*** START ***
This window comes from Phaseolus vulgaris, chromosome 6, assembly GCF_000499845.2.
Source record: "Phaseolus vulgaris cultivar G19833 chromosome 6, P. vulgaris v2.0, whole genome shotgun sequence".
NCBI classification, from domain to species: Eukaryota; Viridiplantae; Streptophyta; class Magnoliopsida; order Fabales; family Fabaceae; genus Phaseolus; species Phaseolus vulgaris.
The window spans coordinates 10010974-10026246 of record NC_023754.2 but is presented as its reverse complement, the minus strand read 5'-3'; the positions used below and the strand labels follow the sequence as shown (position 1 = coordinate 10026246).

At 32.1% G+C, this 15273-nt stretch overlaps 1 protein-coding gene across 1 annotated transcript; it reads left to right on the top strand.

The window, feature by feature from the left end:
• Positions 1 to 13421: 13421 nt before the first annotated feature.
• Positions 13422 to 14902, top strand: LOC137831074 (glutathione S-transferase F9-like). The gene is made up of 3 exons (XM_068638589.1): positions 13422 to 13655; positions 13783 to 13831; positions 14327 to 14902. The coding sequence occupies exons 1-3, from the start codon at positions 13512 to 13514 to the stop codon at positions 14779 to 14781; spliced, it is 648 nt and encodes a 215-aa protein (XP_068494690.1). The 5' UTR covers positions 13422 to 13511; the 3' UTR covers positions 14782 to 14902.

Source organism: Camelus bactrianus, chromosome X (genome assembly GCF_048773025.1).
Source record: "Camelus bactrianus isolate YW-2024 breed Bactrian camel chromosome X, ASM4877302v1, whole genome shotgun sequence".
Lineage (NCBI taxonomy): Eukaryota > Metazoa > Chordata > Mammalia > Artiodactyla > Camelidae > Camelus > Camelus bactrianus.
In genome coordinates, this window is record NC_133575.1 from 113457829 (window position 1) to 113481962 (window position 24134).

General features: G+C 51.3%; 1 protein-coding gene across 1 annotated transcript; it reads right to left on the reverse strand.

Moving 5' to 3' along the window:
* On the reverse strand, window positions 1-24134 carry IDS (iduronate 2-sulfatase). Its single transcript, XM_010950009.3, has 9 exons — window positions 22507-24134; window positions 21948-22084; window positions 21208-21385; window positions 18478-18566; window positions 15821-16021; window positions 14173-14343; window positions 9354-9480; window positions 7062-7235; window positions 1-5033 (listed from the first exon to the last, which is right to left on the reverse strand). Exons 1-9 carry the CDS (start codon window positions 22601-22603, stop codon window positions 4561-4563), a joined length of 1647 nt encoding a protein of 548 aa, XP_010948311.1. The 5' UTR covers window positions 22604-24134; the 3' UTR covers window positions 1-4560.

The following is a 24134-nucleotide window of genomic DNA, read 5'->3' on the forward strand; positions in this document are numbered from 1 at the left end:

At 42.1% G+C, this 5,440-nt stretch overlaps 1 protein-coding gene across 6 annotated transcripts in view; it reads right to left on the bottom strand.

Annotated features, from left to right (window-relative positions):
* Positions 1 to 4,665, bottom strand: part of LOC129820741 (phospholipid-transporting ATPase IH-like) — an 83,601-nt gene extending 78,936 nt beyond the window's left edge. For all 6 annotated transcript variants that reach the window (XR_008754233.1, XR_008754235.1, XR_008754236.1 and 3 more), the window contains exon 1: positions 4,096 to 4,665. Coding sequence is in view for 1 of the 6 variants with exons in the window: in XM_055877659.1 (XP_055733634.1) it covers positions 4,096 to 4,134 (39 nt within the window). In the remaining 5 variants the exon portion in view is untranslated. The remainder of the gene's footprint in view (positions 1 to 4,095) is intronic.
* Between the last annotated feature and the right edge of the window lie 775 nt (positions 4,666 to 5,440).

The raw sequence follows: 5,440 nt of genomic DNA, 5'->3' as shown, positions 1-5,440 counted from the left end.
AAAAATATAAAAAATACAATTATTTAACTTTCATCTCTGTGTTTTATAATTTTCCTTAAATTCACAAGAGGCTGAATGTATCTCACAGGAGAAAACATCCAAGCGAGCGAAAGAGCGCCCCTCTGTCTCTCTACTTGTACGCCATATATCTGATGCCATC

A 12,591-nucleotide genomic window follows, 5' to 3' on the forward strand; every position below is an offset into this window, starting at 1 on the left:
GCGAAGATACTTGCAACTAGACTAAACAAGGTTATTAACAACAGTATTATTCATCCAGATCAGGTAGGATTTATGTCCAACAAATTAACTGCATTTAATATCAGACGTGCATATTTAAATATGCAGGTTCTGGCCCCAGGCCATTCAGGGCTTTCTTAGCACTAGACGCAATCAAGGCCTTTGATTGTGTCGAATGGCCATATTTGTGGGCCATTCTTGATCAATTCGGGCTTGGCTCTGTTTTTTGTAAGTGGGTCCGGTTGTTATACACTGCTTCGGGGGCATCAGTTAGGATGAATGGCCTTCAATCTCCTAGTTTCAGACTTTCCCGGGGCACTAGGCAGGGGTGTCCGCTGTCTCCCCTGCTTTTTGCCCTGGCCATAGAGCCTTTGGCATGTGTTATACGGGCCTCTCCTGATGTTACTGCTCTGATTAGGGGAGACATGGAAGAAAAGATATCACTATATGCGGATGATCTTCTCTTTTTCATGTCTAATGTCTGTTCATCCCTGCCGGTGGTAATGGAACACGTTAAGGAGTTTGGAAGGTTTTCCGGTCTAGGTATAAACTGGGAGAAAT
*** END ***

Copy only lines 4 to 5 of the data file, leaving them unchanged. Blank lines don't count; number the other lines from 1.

The window spans coordinates 10010974-10026246 of record NC_023754.2 but is presented as its reverse complement, the minus strand read 5'-3'; the positions used below and the strand labels follow the sequence as shown (position 1 = coordinate 10026246).

At 32.1% G+C, this 15273-nt stretch overlaps 1 protein-coding gene across 1 annotated transcript; it reads left to right on the top strand.